Tuesday, March 3, 2015

Lord of Life Lutheran Church Memories

I wonder how many people whiz by this building on Leavitt Road in their cars and know that it used to be a thriving Lutheran church on Lorain's west side – namely, Lord of Life Lutheran Church?

Not very many, most likely – except for those that used to attend services there, like me.

I mentioned last week how my family had switched to Lord of Life Lutheran Church from First Lutheran in Downtown Lorain. We'd moved in late 1965 to Skyline Drive, and heard that Lord of Life was starting up. It made sense to attend a church that was only a few minutes away. Several other families from First Lutheran thought so too, and made the change as well.

November 1967 Lorain Phone Book Listing
We had a hand in the church's beginnings. Mom remembers helping with painting walls before it opened. Dad was an usher. Mom sang in the choir. Like the other families, we took our turn cleaning the church and setting up the chairs for services. We attended potluck dinners. My sister went through catechism and was confirmed there.

It was a nice time in our life that I think about once in a while. It was also probably the last time I polished my shoes regularly (on Saturday night, while watching reruns of Maverick and Wild, Wild West).

I have to confess (which is appropriate in view of the subject manner) that I was very often distracted during church services. I used to look around and imagine what I would do if "bad guys" (usually gangsters) were chasing me around the church trying to get me. Where would I hide? Where could I climb to get away from them? I used to mentally plan my escape from these baddies, and my imaginary route around the altar was not unlike that of Billy's dotted line meanderings in the Family Circus comic.

My family eventually planned its own escape from Lord of Life. Tired of the unpleasant but necessary emphasis by church officials on money, money, money, my parents decided that they'd had enough. So they explained to my siblings and me that we weren't going to go to church any more.

Part of the problem was that it was hard to get used to the newness and bare-bones nature of Lord of Life's spartan surroundings, especially the cold, uncomfortable metal folding chairs. It just didn't compare to the rich heritage and beauty of First Lutheran Church – where both my parents attended services as kids, where they got married, and where all of us were baptized.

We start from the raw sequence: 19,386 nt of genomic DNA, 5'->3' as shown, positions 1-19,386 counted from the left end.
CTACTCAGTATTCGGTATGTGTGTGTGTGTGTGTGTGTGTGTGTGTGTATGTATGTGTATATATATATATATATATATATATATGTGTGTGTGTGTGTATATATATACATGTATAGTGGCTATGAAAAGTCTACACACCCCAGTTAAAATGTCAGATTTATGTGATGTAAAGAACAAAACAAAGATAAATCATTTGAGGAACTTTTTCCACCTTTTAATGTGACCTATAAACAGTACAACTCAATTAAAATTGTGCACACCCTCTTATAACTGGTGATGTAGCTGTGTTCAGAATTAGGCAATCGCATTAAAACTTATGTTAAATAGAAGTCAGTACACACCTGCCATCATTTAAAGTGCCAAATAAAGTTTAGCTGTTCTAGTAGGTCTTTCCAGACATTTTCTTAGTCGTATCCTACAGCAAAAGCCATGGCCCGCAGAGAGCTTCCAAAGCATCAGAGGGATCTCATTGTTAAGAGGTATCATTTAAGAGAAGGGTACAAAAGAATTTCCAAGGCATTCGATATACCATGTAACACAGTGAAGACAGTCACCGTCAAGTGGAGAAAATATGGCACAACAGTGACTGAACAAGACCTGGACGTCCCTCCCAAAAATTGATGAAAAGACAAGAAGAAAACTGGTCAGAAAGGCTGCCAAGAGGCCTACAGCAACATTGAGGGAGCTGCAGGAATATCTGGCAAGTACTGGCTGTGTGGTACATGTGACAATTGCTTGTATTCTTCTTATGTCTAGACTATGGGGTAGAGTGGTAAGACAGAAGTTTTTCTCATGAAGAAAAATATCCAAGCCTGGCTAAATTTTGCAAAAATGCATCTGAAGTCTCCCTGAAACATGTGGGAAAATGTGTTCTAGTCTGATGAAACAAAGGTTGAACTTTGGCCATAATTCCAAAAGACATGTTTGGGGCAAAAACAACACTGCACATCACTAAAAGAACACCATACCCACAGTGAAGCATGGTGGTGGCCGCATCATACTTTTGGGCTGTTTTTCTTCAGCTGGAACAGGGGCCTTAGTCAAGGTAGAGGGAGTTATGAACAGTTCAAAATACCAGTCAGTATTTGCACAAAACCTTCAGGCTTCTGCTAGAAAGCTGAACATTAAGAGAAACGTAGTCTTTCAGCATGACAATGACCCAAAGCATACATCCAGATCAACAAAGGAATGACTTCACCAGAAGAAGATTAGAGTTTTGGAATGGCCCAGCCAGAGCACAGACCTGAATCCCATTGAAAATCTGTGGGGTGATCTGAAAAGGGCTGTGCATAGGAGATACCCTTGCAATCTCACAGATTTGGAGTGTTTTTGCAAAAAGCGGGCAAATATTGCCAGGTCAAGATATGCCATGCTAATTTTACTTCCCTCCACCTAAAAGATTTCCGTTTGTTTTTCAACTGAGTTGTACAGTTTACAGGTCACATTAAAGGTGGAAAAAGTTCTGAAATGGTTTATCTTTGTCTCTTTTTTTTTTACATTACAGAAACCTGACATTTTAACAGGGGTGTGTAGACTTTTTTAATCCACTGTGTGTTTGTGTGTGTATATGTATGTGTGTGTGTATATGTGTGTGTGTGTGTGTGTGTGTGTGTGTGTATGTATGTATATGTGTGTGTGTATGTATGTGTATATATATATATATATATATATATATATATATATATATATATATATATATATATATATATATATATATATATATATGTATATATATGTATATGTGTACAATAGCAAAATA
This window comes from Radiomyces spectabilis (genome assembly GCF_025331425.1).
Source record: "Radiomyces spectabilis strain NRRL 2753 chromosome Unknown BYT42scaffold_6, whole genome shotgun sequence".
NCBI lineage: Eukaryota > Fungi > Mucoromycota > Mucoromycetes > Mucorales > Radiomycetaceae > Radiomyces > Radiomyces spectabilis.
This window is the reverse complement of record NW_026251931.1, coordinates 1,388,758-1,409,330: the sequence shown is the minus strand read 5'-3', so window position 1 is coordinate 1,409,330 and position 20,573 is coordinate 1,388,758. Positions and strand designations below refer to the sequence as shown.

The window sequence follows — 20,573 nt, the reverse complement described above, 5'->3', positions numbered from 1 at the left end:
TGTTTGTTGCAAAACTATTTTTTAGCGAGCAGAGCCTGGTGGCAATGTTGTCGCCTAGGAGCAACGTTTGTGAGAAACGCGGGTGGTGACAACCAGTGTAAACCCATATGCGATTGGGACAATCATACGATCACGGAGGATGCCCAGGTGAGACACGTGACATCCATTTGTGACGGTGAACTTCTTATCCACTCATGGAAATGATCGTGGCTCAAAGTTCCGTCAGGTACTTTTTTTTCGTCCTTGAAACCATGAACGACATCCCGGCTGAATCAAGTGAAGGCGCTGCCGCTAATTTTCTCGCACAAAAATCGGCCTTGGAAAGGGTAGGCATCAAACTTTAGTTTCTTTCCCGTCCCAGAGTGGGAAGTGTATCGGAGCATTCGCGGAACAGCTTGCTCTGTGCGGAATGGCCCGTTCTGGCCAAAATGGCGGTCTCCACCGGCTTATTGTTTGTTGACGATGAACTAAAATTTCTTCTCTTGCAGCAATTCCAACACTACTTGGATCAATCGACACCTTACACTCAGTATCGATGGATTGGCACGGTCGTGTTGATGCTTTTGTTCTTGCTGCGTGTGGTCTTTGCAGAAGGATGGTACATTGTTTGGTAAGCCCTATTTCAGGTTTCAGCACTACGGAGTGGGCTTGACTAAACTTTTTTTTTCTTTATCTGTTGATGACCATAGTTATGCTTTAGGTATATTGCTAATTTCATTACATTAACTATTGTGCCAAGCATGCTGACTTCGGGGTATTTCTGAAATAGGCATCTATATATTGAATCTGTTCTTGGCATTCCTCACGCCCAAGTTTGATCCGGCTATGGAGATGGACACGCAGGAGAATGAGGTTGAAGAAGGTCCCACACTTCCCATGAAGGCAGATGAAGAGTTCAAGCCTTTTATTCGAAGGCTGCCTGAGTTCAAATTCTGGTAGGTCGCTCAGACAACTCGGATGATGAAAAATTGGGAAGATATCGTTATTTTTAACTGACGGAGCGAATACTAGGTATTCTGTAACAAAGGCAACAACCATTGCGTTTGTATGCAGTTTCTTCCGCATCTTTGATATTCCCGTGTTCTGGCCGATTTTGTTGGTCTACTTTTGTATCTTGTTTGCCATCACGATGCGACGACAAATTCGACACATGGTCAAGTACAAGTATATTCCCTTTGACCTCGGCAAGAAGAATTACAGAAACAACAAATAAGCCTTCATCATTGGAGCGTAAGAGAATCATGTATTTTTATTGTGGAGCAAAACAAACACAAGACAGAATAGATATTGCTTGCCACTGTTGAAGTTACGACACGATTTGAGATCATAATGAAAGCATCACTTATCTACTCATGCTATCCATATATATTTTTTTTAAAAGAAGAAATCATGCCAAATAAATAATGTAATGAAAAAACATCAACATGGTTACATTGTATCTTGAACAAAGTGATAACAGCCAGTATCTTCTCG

Anyway, an anniversary associated with Lord of Life occurred a few days ago – the 48th anniversary of its very first worship service. Here's the scoop, as it appeared in the Chronicle-Telegram of February 25, 1967.

New Church at Lorain to have first service

LORAIN – The first worship service of Lord of Life Lutheran Church will be conducted at 10 a.m. tomorrow, according to the Rev. Dennis Dickman, pastor.

The church, located on Leavitt Rd. at the future intersection of Tower Blvd., is being established by the American Lutheran Church, according to the Rev. Mr. Dickman.

Tomorrow's service will climax two months of preliminary work by Mr. Dickman home mission parish worker.

Organizational work has been under the guidance of a steering committee consisting of William Knoske, Edward Brady, Thomas Hoffman, David Snively and Harold Kunkel, all local residents.

They will serve as ushers. Music will be provided by the choir of Zion Lutheran Church in Huron.

Dedication of the church is scheduled for March 19 with formal organization of the congregation slated for late May.

Lord of Life Lutheran Church lasted until the end of the 1980s. Its last listing in the city directory was 1989, and the address went vacant in the following year's edition.

By the time of the 1992 directory, the church building was once again in business helping to do God's work – serving as the Chapel and Youth Center for the Church on the North Coast nearby. It remains part of the Church on the North Coast campus today.

The former Lord of Life Lutheran Church property at 4415 N. Leavitt Road is going to be the home of three new retail establishments, according to this story in the Morning Journal.

October 2016 photo


Anonymous said...

Reminds me of the church I attended for many years of Sunday school. First Church of Christ Scientists at Meister and Leavitt. Earlier they met in the old City Hall Bldg on W Erie. I too was distracted during SS longing to ride my bike and watch Popeye. My friend attended the Church of the Nazarene around the corner on Leavitt. Quite a few churches and synagogue in the area. Rae

Dan Brady said...

As a kid whenever I saw that church sign at Meister and Leavitt with the "Scientists" name, I thought of lab-coated eggheads with Pyrex beakers and bunsen burners! It was and is a really attractive A-frame church in a nice setting.

Funny you mentioned Popeye, when we quit Lord of Life, Barnaby and his made-behind-the-Iron Curtain Popeye cartoons became part of our Sunday morning routine.